By Brian Hancock
Let me talk about the South Atlantic High for just a moment. Just like the Northern Hemisphere, there is one in the Southern Hemisphere as well and it’s equally tricky to navigate although it seems to me that Mr. North is a little less crankier than Mrs. South. (Don’t read too much into the genders here. Although Mr. North does seem to be getting a bit more cranky these days.) Those Portuguese trades didn’t dish up the fair breezes that they have always promised, but I know that there were some fun sailing days with the wind ‘up the chuff’ (very nautical term for the wind from behind) for most of the sailors racing in the McIntyre Ocean Globe Race. It seems to me, as a complete layman, that the climate may be changing, just a little, however…
Now let’s look at Mrs. South since most of the boats are going to have to deal with (her) in the next coming weeks. It’s a tricky bit of water. The South Atlantic High, often called the St. Helena High has the same issue as the one up north. It can’t help itself. I did some research on this whole High Pressure situation and consulted the National Weather Service in the US, but truthfully, they need better writers. They tried to explain something quite simple by overdoing it. Basically, what they were trying to say was (Ok this is their version of it – cold air, being more dense, sinks, and hot air, being less dense, rises. Consequently, the rising warm air at the equator becomes even less dense as it rises and its pressure decreases. An area of low pressure, therefore, exists over the equator). OK you have to be pretty dense to not understand that if you and wade your way through the mealy-mouth explanation. What they are trying to say is that there is a continual tug-of-war going on in the climate and hot air rises, cold air sinks, and you end up with a mishmash for the sailors to deal with.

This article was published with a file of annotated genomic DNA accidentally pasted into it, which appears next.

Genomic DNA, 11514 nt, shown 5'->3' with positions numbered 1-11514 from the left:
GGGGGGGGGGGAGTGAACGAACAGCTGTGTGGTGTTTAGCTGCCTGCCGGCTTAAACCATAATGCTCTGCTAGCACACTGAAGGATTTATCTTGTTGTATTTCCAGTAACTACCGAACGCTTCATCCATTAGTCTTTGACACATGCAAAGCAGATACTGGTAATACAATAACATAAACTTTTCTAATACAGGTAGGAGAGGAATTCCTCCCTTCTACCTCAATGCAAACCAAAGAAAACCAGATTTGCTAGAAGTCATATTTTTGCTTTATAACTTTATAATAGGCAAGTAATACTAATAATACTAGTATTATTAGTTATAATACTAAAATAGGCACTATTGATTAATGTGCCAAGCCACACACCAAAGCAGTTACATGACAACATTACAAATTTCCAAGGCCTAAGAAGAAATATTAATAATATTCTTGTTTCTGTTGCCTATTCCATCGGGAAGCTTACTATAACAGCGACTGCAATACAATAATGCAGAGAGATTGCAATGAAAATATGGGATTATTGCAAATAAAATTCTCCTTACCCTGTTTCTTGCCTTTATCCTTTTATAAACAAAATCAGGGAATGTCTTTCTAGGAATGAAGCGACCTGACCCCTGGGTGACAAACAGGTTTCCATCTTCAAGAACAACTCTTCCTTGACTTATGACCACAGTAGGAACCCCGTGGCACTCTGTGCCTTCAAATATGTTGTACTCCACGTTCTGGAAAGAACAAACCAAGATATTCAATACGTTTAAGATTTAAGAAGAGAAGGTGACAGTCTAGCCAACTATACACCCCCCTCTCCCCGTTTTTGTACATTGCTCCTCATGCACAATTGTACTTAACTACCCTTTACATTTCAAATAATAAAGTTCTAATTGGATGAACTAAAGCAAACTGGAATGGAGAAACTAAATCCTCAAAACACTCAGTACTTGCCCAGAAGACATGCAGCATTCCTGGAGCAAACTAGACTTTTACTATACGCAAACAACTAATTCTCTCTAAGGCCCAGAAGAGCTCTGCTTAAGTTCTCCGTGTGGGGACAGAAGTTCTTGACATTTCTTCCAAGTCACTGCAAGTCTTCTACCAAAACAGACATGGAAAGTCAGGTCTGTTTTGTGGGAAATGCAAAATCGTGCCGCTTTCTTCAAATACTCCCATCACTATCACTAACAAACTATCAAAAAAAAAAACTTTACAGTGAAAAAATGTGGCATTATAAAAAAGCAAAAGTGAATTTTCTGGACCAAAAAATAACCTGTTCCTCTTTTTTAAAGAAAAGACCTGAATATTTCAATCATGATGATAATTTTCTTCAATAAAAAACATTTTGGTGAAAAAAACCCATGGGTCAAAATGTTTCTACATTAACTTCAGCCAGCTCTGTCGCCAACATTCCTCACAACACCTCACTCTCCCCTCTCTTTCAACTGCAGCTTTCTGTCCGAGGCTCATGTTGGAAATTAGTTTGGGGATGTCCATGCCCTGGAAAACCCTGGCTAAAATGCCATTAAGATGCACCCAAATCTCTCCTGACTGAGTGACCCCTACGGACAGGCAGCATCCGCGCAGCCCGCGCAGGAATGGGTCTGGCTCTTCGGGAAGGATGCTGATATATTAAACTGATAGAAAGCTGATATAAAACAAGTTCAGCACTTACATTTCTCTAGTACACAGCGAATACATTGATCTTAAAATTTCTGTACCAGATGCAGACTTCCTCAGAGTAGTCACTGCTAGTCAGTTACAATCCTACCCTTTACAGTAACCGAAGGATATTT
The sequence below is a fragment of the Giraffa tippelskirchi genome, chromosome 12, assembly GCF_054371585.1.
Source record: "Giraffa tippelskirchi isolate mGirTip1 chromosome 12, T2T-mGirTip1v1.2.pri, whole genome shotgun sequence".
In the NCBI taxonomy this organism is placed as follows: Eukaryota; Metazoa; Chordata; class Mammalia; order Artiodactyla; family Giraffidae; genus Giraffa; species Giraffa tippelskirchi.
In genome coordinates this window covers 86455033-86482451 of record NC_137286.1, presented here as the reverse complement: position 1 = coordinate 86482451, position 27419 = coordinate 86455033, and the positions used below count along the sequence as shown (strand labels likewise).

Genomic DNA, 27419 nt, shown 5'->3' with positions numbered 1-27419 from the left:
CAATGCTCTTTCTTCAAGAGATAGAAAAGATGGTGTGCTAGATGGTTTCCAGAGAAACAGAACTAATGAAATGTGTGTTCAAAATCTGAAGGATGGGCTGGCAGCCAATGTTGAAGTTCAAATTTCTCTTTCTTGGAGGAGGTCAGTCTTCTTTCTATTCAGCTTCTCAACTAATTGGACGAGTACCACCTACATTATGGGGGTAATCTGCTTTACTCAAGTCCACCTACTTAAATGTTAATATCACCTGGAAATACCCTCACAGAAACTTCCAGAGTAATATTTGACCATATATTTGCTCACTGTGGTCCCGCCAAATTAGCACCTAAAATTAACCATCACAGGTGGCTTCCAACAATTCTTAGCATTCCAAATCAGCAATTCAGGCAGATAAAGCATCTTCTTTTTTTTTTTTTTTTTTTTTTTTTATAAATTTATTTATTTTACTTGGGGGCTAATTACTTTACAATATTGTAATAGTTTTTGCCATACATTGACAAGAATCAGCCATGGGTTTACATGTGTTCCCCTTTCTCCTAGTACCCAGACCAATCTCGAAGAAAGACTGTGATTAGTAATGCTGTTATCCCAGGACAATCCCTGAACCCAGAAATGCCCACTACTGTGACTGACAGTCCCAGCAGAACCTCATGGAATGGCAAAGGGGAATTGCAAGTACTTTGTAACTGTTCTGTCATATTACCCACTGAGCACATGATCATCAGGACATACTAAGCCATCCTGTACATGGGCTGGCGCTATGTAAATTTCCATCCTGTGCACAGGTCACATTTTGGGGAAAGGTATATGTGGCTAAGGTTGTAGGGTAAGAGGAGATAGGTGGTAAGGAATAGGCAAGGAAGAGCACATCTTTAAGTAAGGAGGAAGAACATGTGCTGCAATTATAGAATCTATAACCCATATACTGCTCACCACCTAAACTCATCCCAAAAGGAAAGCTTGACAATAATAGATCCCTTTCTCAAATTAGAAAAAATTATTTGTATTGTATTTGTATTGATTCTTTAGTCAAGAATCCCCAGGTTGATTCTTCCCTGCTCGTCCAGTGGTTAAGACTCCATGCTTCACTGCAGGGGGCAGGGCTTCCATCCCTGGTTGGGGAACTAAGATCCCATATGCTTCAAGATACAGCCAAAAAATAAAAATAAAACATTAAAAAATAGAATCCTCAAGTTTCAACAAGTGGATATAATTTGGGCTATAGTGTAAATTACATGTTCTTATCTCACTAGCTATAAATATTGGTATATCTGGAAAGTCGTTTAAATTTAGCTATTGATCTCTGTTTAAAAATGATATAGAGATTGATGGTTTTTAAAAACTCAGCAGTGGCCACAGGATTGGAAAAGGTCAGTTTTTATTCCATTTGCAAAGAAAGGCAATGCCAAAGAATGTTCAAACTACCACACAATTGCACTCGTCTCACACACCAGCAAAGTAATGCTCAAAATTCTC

Now there are two ways that you can tackle the South Atlantic High. You can scoot down the western side always keeping an eye out for a gap through the windless zone, or you can take it on the chin and take the shorter route on the eastern side. The eastern side means headwinds, and much of it strong at times (I know this because I have taken this route more than a few times) but you do get to save around a thousand miles. Once committed, like my friends on Outlaw are, you just have to get on with the job and deal with it.
It looks to me like Marie Tabarly and her crew on Pen Duick VI have chosen the western route, but maybe Marie knows what she is doing. She may have read the book by the fabled French sailor Isabelle Autissier who once did the same. She was racing solo around the world and saw a gap; and took it. She won the leg by a very decent margin – I can’t remember by how much – you can Google it if you like, but as I have said before, it’s just a big chess board, or maybe, more specifically, like a game of craps. Time will tell, but like craps we will only know the outcome once the dice has been rolled.